Nightmares seem tame compared to what Jeff Struecker experienced on the streets of Somalia in 1993. As part of an Army Ranger unit intent on saving fellow soldiers in the Black Hawk Down conflict, he called on past Bible studies to find peace.
“Frankly, it was what got me back and forth through the city streets of Somalia,” Struecker says about the Scriptures. “Because I didn’t have time at that point to crack open my Bible and read some of my favorite passages, I went off of what I remembered and that literally gave me the courage to head into gunfire. God gave me an extraordinary sense of peace.”
Struecker recounted Jesus’ prayer in the Garden of Gethsemane, Paul’s thoughts about being apart from the body and present with the Lord and a litany of psalms while walking — and hiding — in the war-torn streets as gunfire and tragedy enveloped him around two downed Black Hawk helicopters.
Having spent 13 years as an enlisted soldier and another eight as a chaplain, Struecker cherishes having his Bible with him for daily devotional opportunities. But when soldiers can’t reach for their Bible, they need to rely on biblical knowledge flooding to the forefront of their minds. Memorization is the only way that can happen, and so it has become a frequent spiritual tool for Bible study to Struecker and his fellow Rangers. It is now Struecker’s main mission to etch those same life-changing, peace-giving words into the minds of Rangers on a daily basis.
Major Struecker grew up in Iowa and wanted to experience the world beyond cornfields. He remembers that developing discipline was what drew him to the Army — a trait that has served him well in Scripture memorization.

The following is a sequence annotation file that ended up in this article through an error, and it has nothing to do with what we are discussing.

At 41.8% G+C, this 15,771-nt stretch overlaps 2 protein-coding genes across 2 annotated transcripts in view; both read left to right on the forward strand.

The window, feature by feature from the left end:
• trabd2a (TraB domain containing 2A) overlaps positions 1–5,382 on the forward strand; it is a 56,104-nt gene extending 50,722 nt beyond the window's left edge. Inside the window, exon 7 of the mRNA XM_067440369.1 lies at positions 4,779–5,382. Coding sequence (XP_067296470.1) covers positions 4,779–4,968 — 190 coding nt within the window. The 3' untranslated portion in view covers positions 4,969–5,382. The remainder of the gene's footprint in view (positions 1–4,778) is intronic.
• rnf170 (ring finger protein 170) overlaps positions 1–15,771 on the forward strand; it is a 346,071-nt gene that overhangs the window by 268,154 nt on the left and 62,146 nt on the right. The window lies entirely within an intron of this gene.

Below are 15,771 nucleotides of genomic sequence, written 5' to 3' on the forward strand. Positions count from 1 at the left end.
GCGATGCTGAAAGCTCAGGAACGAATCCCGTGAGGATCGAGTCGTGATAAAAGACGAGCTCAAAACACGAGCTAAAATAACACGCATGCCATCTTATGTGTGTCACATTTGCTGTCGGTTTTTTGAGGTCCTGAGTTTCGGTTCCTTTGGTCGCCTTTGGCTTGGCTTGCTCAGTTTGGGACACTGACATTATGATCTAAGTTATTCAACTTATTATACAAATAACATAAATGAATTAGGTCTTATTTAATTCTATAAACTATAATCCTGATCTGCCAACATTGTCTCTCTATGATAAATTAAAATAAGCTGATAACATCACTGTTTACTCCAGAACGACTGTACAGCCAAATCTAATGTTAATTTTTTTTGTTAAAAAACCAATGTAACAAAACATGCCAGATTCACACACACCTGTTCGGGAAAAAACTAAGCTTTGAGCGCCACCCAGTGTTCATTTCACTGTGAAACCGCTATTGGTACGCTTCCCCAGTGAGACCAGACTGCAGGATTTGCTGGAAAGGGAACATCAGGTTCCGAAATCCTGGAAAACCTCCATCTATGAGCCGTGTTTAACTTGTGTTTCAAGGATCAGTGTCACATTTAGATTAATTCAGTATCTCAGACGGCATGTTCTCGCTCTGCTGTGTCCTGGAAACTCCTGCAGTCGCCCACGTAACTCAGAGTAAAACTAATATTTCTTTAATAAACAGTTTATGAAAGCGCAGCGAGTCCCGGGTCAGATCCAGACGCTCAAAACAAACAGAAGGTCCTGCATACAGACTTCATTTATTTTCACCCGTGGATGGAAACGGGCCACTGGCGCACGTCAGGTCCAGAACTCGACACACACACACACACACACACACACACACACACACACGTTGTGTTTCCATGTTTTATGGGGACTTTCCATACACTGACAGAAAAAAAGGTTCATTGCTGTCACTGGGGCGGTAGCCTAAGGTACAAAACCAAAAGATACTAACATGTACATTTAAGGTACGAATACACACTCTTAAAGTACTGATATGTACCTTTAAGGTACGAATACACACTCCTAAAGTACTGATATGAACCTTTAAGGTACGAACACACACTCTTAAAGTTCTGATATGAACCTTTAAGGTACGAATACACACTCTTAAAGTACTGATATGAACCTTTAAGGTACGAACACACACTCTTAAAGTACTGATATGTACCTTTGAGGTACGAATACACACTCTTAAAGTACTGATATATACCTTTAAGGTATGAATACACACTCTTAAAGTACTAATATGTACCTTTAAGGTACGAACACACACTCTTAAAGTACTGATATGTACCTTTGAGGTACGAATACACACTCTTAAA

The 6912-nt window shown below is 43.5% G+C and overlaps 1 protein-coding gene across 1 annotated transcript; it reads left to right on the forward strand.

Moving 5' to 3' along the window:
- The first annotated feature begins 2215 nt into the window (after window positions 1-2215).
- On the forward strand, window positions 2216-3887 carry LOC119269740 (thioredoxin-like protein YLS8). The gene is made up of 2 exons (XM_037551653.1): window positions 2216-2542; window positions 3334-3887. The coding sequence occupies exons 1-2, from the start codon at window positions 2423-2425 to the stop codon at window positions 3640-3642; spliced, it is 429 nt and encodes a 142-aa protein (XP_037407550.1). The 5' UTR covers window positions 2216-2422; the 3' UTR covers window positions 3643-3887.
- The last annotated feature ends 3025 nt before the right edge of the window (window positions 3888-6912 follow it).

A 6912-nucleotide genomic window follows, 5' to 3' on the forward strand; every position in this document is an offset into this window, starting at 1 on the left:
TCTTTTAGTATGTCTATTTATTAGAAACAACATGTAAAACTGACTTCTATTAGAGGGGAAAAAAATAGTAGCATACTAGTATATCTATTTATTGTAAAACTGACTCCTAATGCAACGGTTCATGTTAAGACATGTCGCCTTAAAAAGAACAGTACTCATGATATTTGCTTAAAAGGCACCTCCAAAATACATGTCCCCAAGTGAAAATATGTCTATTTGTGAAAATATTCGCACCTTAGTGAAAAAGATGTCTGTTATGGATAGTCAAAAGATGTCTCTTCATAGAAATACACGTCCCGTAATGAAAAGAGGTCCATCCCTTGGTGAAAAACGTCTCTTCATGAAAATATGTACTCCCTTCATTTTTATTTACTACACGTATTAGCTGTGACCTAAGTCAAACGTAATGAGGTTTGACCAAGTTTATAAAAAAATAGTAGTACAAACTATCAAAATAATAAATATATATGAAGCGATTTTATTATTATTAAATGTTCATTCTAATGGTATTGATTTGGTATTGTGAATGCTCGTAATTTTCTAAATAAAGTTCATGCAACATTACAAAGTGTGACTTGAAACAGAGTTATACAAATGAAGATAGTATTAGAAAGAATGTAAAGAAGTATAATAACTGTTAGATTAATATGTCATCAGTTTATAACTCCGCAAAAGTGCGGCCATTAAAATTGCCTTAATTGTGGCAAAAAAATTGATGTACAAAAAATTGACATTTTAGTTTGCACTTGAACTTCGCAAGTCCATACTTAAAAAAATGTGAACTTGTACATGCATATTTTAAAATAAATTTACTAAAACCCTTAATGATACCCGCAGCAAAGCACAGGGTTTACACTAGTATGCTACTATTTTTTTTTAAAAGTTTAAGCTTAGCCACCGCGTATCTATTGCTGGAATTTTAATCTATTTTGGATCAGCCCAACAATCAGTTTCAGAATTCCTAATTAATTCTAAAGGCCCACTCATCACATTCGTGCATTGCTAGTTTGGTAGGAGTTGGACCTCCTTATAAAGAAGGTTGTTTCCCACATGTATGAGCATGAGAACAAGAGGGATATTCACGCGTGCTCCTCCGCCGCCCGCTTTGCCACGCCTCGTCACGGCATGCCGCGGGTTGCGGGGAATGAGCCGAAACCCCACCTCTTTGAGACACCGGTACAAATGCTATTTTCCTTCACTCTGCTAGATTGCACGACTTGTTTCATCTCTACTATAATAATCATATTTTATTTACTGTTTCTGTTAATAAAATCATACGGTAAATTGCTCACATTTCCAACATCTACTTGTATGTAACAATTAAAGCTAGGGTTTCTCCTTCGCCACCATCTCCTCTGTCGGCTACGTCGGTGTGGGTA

His discipline was called on when he saved fellow soldiers during the Black Hawk Down quarrel, which was well-chronicled in a 1999 book and a 2001 blockbuster movie, both of which provide Struecker a unique platform to speak to young soldiers. And his 1996 Best Ranger Competition victory (a feat at the top of any Ranger’s résumé) earned him enduring respect.
“Before I even have a conversation with younger soldiers I have some credibility. God has given me an awesome opportunity,” he says.
After earning an undergraduate degree during his enlisted time and briefly leaving the Army to gain his Masters of Divinity degree from Southern Baptist Theological Seminary, Struecker began serving as an active-duty chaplain in Fort Benning, Georgia.
His love of studying the Bible began just a few years into his Army service. “I started to get really serious about my faith,” he says. “I have made an honest effort to take my Bible with me everywhere I go, and study it if I’m in my office, the woods, or combat.” His Bible, given to him by an Army chaplain, has been carried all over the world. It is now held together by duct tape.
It is in that tattered Bible that Struecker found the answers to his own biblical questions. He doesn’t just look to the bottom of the pages of a study Bible to find answers, he searches for them — a challenge he relays to the soldiers he now mentors.